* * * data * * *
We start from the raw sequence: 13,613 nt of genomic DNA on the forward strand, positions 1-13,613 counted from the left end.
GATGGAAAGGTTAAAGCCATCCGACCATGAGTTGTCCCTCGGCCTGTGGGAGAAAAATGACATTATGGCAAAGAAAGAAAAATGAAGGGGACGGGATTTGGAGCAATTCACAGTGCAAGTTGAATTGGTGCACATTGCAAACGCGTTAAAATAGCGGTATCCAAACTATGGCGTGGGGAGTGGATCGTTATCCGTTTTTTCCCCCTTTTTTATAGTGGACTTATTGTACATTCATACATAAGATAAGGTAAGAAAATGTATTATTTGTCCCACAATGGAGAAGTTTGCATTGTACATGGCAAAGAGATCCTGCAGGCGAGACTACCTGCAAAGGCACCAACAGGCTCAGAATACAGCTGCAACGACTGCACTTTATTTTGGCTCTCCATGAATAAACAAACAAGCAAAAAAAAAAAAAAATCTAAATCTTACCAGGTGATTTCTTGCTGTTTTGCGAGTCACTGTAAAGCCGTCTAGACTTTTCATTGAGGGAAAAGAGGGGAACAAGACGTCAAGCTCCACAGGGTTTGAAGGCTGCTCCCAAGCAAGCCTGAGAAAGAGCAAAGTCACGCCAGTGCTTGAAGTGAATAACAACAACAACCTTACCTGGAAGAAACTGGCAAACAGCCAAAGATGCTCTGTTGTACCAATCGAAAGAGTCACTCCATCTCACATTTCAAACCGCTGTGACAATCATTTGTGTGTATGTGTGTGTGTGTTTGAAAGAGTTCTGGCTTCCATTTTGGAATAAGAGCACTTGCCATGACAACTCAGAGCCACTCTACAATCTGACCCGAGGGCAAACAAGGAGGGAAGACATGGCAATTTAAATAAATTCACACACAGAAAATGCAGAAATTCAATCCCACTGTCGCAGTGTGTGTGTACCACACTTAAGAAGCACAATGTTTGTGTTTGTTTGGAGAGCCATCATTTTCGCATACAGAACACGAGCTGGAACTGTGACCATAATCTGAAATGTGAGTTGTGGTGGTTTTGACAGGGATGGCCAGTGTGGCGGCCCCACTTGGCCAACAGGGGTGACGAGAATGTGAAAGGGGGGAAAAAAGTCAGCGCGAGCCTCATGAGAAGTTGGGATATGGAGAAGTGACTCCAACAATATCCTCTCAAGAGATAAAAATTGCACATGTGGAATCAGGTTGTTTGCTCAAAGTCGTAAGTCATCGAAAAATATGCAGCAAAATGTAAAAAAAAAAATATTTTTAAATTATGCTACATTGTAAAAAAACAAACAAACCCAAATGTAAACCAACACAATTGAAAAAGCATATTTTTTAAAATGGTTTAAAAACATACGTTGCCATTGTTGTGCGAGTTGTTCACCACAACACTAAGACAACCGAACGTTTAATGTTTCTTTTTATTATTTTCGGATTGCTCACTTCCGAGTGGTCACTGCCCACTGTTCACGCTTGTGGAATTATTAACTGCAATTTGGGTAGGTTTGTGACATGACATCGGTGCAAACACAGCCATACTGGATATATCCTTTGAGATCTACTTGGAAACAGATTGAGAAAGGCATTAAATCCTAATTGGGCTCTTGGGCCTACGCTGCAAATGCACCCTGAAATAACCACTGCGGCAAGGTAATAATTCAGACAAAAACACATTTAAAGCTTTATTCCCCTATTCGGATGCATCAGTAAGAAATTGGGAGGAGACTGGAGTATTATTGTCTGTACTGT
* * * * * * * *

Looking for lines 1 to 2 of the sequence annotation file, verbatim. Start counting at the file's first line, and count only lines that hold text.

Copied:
We start from the raw sequence: 13,613 nt of genomic DNA on the forward strand, positions 1-13,613 counted from the left end.
GATGGAAAGGTTAAAGCCATCCGACCATGAGTTGTCCCTCGGCCTGTGGGAGAAAAATGACATTATGGCAAAGAAAGAAAAATGAAGGGGACGGGATTTGGAGCAATTCACAGTGCAAGTTGAATTGGTGCACATTGCAAACGCGTTAAAATAGCGGTATCCAAACTATGGCGTGGGGAGTGGATCGTTATCCGTTTTTTCCCCCTTTTTTATAGTGGACTTATTGTACATTCATACATAAGATAAGGTAAGAAAATGTATTATTTGTCCCACAATGGAGAAGTTTGCATTGTACATGGCAAAGAGATCCTGCAGGCGAGACTACCTGCAAAGGCACCAACAGGCTCAGAATACAGCTGCAACGACTGCACTTTATTTTGGCTCTCCATGAATAAACAAACAAGCAAAAAAAAAAAAAAATCTAAATCTTACCAGGTGATTTCTTGCTGTTTTGCGAGTCACTGTAAAGCCGTCTAGACTTTTCATTGAGGGAAAAGAGGGGAACAAGACGTCAAGCTCCACAGGGTTTGAAGGCTGCTCCCAAGCAAGCCTGAGAAAGAGCAAAGTCACGCCAGTGCTTGAAGTGAATAACAACAACAACCTTACCTGGAAGAAACTGGCAAACAGCCAAAGATGCTCTGTTGTACCAATCGAAAGAGTCACTCCATCTCACATTTCAAACCGCTGTGACAATCATTTGTGTGTATGTGTGTGTGTGTTTGAAAGAGTTCTGGCTTCCATTTTGGAATAAGAGCACTTGCCATGACAACTCAGAGCCACTCTACAATCTGACCCGAGGGCAAACAAGGAGGGAAGACATGGCAATTTAAATAAATTCACACACAGAAAATGCAGAAATTCAATCCCACTGTCGCAGTGTGTGTGTACCACACTTAAGAAGCACAATGTTTGTGTTTGTTTGGAGAGCCATCATTTTCGCATACAGAACACGAGCTGGAACTGTGACCATAATCTGAAATGTGAGTTGTGGTGGTTTTGACAGGGATGGCCAGTGTGGCGGCCCCACTTGGCCAACAGGGGTGACGAGAATGTGAAAGGGGGGAAAAAAGTCAGCGCGAGCCTCATGAGAAGTTGGGATATGGAGAAGTGACTCCAACAATATCCTCTCAAGAGATAAAAATTGCACATGTGGAATCAGGTTGTTTGCTCAAAGTCGTAAGTCATCGAAAAATATGCAGCAAAATGTAAAAAAAAAAATATTTTTAAATTATGCTACATTGTAAAAAAACAAACAAACCCAAATGTAAACCAACACAATTGAAAAAGCATATTTTTTAAAATGGTTTAAAAACATACGTTGCCATTGTTGTGCGAGTTGTTCACCACAACACTAAGACAACCGAACGTTTAATGTTTCTTTTTATTATTTTCGGATTGCTCACTTCCGAGTGGTCACTGCCCACTGTTCACGCTTGTGGAATTATTAACTGCAATTTGGGTAGGTTTGTGACATGACATCGGTGCAAACACAGCCATACTGGATATATCCTTTGAGATCTACTTGGAAACAGATTGAGAAAGGCATTAAATCCTAATTGGGCTCTTGGGCCTACGCTGCAAATGCACCCTGAAATAACCACTGCGGCAAGGTAATAATTCAGACAAAAACACATTTAAAGCTTTATTCCCCTATTCGGATGCATCAGTAAGAAATTGGGAGGAGACTGGAGTATTATTGTCTGTACTGT